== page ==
Making the budget for next fiscal year in this time of pandemic will most likely be the most challenging task shouldered by a finance minister yet.
The crisis is unprecedented in nature, with little scope of drawing lessons from the past.
Even after several weeks of countrywide shutdown measures, the infection rate remains unabated and is actually rising.
It has already taken its heavy toll on economic activities, the actual cost of which is not yet known.
The export outlook remains unusually depressed for the coming months. In April, exports earnings were $563 million, down 82.9 per cent from a year earlier.
Remittance hit a 34-month low of $1.08 billion in April, down 25 per cent from a year earlier. And its outlook is extremely clouded, too.
Manufacturing and services sectors -- including hotels and restaurants, construction, transportation, etc. --have taken massive hits due to the lockdown measures and shrinking demand.
The implementation of the annual development programme (ADP) is likely to less than 60 per cent.
The finance ministry is also grappling to come to terms with the fact the GDP growth rate for the current fiscal year is likely to be much lower than the envisaged 8 per cent.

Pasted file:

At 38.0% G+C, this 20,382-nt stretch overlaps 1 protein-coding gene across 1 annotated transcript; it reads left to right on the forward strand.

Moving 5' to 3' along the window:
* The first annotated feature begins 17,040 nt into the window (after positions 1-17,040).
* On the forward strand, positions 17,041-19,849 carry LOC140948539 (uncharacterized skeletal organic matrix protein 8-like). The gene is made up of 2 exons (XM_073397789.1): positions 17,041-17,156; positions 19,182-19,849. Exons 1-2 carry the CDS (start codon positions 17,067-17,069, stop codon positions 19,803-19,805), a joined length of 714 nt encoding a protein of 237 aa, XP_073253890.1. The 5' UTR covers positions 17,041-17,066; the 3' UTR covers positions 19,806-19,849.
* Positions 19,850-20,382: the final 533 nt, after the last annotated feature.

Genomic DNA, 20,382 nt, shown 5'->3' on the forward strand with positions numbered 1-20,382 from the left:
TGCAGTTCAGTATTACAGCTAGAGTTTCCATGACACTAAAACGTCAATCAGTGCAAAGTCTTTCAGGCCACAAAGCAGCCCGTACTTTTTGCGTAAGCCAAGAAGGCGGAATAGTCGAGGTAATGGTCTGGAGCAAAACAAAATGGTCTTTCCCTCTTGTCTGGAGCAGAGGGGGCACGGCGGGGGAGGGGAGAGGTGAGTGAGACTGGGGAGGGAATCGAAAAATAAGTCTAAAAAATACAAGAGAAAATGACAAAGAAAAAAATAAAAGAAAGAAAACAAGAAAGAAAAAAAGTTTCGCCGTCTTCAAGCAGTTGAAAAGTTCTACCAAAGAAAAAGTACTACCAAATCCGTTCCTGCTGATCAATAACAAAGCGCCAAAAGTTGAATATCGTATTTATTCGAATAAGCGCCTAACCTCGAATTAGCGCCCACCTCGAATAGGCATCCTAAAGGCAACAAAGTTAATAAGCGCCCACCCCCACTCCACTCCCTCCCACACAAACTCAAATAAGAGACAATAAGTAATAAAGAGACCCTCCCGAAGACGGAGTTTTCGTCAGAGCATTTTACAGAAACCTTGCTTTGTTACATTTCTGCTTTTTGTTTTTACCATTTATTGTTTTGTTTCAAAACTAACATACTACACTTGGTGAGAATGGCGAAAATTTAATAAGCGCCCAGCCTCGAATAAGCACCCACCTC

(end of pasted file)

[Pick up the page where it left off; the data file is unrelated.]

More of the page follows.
Even if the government's claim of 8 per cent growth in the first eight months of fiscal 2019-20 is accepted, a conservative assessment of a negative growth of -9 per cent for the remaining period will yield an overall growth 2.25 per cent in fiscal 2020-21.
Revenue shortfall is likely to be more than Tk 1.1 lakh crore, and the prospects of a pick-up are looking increasingly bleak in the face of reduced economic activities.
Even in the recent past normal years, with touted economic booms generating 7–8 per cent GDP growth, tax collection has been appallingly low and declined to 8.6 per cent of GDP last fiscal year, putting the country amongst the lowest in the world in term of tax-GDP ratio.
The National Board of Revenue (NBR) fell short of the target massively even before the coronavirus-related disruptions due to the sluggish economic activities and import slowdown.